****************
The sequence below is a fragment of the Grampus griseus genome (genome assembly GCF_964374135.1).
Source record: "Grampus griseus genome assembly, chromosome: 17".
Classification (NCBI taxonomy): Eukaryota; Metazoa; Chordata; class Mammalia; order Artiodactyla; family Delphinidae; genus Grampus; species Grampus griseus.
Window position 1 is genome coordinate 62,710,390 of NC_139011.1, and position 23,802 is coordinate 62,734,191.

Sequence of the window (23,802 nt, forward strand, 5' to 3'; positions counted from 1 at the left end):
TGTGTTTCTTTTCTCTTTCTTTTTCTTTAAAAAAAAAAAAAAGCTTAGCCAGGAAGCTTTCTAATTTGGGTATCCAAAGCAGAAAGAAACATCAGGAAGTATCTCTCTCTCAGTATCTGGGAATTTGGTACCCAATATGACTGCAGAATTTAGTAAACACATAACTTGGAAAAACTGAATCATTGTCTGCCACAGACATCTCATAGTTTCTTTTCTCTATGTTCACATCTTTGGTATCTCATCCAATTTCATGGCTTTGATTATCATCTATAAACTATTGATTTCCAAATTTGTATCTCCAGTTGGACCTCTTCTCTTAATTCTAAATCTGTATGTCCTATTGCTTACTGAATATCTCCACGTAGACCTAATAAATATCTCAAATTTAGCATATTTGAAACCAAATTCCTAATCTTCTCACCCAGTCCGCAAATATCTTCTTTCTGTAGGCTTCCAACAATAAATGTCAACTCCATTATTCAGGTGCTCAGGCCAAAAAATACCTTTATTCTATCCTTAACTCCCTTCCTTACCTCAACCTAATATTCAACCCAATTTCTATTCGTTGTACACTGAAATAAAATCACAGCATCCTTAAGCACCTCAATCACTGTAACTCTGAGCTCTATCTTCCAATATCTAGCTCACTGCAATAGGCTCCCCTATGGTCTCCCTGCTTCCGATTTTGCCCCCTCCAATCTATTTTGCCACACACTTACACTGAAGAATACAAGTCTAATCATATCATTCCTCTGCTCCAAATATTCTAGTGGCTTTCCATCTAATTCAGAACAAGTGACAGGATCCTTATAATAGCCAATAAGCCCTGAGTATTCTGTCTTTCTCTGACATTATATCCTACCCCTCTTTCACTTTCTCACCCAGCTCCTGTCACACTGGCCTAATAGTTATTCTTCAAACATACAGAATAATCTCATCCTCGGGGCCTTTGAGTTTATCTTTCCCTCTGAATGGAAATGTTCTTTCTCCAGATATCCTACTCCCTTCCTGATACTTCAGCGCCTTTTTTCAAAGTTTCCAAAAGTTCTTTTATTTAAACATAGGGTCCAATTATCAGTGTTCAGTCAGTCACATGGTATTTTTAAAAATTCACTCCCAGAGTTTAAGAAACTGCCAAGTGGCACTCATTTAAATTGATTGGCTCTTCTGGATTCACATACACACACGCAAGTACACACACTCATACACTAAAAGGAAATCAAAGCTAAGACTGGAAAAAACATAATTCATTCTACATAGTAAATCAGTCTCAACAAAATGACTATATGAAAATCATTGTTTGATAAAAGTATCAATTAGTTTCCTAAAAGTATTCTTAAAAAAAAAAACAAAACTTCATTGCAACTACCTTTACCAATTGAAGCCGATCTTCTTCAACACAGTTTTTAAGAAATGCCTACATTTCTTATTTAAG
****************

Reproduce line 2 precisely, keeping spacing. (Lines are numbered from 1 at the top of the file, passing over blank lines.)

Source record: "Grampus griseus genome assembly, chromosome: 17".